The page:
3. British fans. One thing I appreciate about Brits is how they willingly acknowledge effort and class. I waited near the 18th green for the last few groups to finish, wedged in with the gallery like the 13th ball in a pack of 12.  The quite proper gent next to me couldn’t manage a proper clap holding his pint so he stuffed his cup between his feet and politely clapped for Phil Mickelson, despite the fact that Lefty had just minutes before skipped his second shot off the cranium of a patron about eight rows up in the green-side grandstands. “Well, done Phil,” speaking of Mickelson’s overall round that had him challenging for the lead through 11 holes. “Sporting round, that.” (Brits end a lot of sentences with “that,” as in, “clever shot, that;” or “Massive drive, that.” The proper gent later re-wedged the beverage to properly acknowledge Ricky Fowler’s effort. “Steady week, that,” he said to no one in particular of Fowler’s four rounds.

4. The Open merchandise. I’m sure it was awesome and I would love to have contributed to the bottom line but, c’mon! How do you run out of merch by 10:30 am Sunday morning? I wanted a pin flag but my options were between a few picked through hats, some overpriced polo shirts, teddy bears, balls and tees. I wound up with a program and a few thick plastic beer glasses I picked up along the trail that had “The Open” stenciled on the side.

If I'd only had a camera i could have gotten a closeup of Mickelson chipping to 18 after chunking one into the stands. That's me in the Titleist hat appearing with Phil live on the BBC.

5. Cell phones and cameras. Not allowed. I know, I know. They can be a nuisance to players and could get you beat up if caddie Stevie Williams so much as catches you pointing your point and shoot in the direction of his guy, but how I would have loved to have gotten anything (and the lack of images is why there are scans of my ticket and program in this post). I did later Tweet that I am now globally recognized as the guy in the Titleist hat who shared with Mickelson the BBC’s Open coverage (and the picture at the right is proof).

6. Tom Watson. He makes me proud to be an American. He proves that class transcends national rivalries. The Brits love him. He reciprocates. I truly believe the reason he plays so well in The Open is because he rides the wave of support created by British fans. They are elated with every birdie and “gutted” with every bogey.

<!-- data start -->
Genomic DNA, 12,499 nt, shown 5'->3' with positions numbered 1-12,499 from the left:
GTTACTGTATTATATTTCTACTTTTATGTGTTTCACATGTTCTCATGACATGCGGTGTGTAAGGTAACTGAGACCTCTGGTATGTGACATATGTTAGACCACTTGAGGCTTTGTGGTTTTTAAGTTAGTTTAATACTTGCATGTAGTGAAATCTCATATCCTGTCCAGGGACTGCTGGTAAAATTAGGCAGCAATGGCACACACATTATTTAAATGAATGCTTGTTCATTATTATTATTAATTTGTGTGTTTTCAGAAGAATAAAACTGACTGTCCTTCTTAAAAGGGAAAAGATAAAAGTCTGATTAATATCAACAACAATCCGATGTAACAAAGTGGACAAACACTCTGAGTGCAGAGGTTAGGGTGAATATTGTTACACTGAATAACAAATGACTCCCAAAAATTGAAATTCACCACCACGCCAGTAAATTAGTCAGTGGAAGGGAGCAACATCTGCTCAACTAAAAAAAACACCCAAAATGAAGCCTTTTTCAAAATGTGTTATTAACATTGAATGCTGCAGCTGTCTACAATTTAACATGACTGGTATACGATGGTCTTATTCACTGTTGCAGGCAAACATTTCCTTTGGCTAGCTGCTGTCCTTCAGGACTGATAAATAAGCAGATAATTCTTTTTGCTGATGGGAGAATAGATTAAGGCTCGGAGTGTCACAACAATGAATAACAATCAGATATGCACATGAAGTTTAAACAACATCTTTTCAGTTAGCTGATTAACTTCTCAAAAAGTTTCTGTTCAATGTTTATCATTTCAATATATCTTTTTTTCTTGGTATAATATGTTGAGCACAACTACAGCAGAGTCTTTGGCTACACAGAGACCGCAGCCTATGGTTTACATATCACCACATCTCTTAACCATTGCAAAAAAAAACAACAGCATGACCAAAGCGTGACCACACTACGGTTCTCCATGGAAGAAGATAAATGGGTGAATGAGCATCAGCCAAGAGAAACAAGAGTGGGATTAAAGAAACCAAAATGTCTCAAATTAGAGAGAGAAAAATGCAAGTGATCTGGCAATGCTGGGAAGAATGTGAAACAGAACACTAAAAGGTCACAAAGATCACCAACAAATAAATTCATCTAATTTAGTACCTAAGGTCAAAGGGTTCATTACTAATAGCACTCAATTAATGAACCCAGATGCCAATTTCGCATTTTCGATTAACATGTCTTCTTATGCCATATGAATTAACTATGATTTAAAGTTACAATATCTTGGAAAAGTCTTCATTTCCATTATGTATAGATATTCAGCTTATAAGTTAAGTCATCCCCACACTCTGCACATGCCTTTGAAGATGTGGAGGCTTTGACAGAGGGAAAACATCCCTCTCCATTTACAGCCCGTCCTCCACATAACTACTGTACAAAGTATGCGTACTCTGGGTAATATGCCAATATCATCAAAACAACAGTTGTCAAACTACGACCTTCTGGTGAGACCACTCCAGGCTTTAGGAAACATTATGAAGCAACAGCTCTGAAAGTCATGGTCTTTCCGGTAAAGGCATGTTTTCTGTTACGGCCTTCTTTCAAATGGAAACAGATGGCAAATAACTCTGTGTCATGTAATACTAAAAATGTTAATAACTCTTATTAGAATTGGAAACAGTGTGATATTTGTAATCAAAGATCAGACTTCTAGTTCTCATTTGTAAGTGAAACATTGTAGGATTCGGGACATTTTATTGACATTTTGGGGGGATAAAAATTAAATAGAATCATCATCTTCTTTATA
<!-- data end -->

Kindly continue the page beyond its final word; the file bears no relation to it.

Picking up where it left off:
7. Ricky Barnes. So why would I include in my Open reflection a guy ranked 68th on the 2011 money list and who flew to The Open on the off chance he’d be included as an alternate (as was)? Well, because he acknowledged me and I’m now a huge fan (a friend says I’m his only fan but that’s probably not true as I’m sure his mother also cheers for him). He teed off at 8:50 am, beginning the day at 12 over par, playing to a small gallery and paired with an obscure Swede named Frederik-Andersson Hed. “C’mon, Ricky,” I encouraged as he walked within feet of me between the first green and second tee box. “Hit ’em straight today.” He turned his head slightly toward me and said (well kind of muttered), “Thanks, man.” There was no eye contact, but there doesn’t have to be for there to be acknowledgment. I felt acknowledged.

Maybe Brits seem posh to we Americans about The Open precisely because they see it as an exceptional sporting event that is uniquely British and one that can be imitated by the rest of the world but not replicated. Their view is this is the unattainable standard. After 11 hours walking The Royal St. George’s Golf Club last Sunday, that’s now this Yanks view of The Open as well.